"Only when you're not around," Ellison answered honestly. "When I can reach out and feel you, either physically, or with my senses, they're fine, but when you're not around, they do the old 'mission control, blast off' number and the only way I can bring them back down to earth is to reconnect with you." Jim shrugged his shoulders "So, you tell me, Sandburg, who's the dependent one in this relationship, because at the moment, I'm not walking, I'm crawling."

"Jim, why the hell didn't you say something?" Blair hissed, in disbelief.

"Because for once, this is not about me, it's about you."

"More like being about both of us," Blair muttered, the wheels in his head already spinning.

"I think I just heard the sound of a penny dropping," Jim remarked. "And I also recall something about going down this path together."

A look of awareness spread across Blair's face. "Point taken," he conceded.

A sense of relief wash over the sentinel "So," he smiled. "Now that we seem to be on the same page, you wanna take a look over my shoulder and see if those eyes boring into my back have done any permanent damage?"

With his own mood lightened, Blair peered over Jim's shoulder and studied the couple who both had to be pushing pretty close to eighty. He grinned. "Nah, man, I think their eyes are too busy rolling across the floor for that."

"Good, then I won't give the old-timers a heart attack when I do this." Leaning forward, Ellison placed a quick, rough kiss smack bang on the centre of Sandburg's forehead. "So, what do you say, Junior," he winked, mischievously. "Help keep an out of control Sentinel sane and come home with him?"

Blair's smile was bright and radiant. Jim hadn't realised, until that moment, how much he'd missed it.

"How could I possibly refuse an offer like that, big fella?" Sandburg laughed.

Knowing full well that there was one reason and one reason only why Blair was coming home with him, Ellison pushed himself out of the wheelchair, not caring if his every move from now on in would be under the scrutiny of one very observant observer. "Your chariot, my good sir."

"Hey, Jim?" Blair accepted help as he eased himself out of the hard plastic chair and down onto the padded cushion of the wheelchair. "Do you think that, given the circumstances, you might wanna ditch the Squirt nickname? I might be a cripple, man, but I do have a reputation to think of."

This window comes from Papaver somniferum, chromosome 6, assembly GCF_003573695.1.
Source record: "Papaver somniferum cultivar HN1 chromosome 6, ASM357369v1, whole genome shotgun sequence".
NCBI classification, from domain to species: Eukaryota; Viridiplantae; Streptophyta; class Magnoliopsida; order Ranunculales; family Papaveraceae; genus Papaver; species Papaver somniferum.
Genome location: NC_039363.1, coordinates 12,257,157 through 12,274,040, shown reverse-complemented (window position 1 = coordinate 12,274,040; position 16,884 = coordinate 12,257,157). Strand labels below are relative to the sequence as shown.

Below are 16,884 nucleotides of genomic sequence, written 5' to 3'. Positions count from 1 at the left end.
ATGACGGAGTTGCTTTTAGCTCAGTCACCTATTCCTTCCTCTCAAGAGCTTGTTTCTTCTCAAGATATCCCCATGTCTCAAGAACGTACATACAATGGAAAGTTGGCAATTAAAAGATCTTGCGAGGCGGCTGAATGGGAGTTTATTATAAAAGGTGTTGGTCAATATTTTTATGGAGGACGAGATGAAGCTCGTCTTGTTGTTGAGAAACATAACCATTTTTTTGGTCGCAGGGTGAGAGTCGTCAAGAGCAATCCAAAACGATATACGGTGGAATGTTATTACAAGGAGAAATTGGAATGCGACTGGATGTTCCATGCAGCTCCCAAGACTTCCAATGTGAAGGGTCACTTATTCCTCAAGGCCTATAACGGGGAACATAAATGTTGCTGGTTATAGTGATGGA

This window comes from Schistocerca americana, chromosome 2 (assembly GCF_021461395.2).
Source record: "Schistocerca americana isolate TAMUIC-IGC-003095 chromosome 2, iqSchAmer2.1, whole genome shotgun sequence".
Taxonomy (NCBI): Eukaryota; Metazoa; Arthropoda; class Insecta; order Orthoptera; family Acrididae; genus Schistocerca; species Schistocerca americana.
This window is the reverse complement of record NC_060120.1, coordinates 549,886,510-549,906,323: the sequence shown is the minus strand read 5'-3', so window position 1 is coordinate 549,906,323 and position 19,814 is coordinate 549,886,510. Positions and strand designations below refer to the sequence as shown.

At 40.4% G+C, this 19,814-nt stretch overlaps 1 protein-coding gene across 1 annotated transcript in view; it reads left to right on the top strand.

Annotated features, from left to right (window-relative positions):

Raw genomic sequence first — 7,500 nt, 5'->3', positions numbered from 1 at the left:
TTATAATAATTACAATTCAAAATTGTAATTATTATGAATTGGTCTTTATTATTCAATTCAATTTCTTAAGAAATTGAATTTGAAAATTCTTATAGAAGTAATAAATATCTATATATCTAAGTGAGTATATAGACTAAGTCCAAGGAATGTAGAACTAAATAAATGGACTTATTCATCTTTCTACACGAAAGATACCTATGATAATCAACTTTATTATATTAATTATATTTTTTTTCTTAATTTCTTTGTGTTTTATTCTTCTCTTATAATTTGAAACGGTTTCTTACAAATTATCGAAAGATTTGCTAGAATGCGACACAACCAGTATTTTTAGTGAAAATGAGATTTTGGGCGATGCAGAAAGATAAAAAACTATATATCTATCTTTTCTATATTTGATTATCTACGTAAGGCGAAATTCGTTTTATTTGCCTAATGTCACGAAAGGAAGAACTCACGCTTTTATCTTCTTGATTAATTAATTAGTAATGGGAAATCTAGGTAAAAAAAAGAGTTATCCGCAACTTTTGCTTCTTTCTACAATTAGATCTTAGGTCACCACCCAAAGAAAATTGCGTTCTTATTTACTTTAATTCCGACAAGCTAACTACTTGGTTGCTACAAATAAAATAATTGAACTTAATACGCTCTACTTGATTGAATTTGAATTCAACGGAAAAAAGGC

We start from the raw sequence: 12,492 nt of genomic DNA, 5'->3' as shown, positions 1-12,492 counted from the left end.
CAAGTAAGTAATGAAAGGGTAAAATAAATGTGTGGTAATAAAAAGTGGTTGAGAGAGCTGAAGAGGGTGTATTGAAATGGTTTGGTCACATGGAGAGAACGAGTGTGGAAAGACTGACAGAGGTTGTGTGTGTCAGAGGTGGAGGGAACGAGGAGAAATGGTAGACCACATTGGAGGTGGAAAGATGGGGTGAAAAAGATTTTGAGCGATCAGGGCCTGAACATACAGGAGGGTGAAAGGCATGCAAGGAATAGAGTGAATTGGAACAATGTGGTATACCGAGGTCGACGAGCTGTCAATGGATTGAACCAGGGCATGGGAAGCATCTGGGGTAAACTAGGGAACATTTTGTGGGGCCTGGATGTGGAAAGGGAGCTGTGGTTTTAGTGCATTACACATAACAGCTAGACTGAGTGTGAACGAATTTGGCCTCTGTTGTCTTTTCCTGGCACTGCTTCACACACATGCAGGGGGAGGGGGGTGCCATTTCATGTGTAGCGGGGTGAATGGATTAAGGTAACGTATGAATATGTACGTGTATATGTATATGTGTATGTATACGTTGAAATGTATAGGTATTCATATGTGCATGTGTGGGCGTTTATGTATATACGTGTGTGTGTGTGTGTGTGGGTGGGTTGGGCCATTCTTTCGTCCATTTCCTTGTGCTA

Ellison shrugged, casually wheeling Sandburg past the elderly couple, whose eyes were still glued to their every move. "Sure thing, Chief." Stopping, Jim gave the elderly man a brief wave, before tapping Blair on the shoulder. "Say goodbye to the nice folks, Piddles."

Sandburg lowered his head to his hand and sank further down into the chair. "Oh, that's classy, man. Real classy."


"So, which way, Sandburg? Stores, or do you want to go see Santa first?" Banks chuckled.

Blair rolled his eyes at the captain, before his gazed locked with Jim's. "You gonna be okay, man?"

"It's a mall Sandburg, which in my world equates to being one of the most frustrating places known to man and therefore should give you your answer."

"Jim, cut the bull."

Ellison knew that no matter how blase or laid back he tried to act, Blair wouldn't buy it. "I'll be fine, Chief." Bending down he released the brake with his hand, giving himself a brief moment to quietly reassure the younger man that he needn't worry. "I'll just go find a peaceful corner somewhere and have coffee."

Blair touched his hand. "You promise you'll give Simon a call on his cell if anything starts to act up?"

"Scout's honour."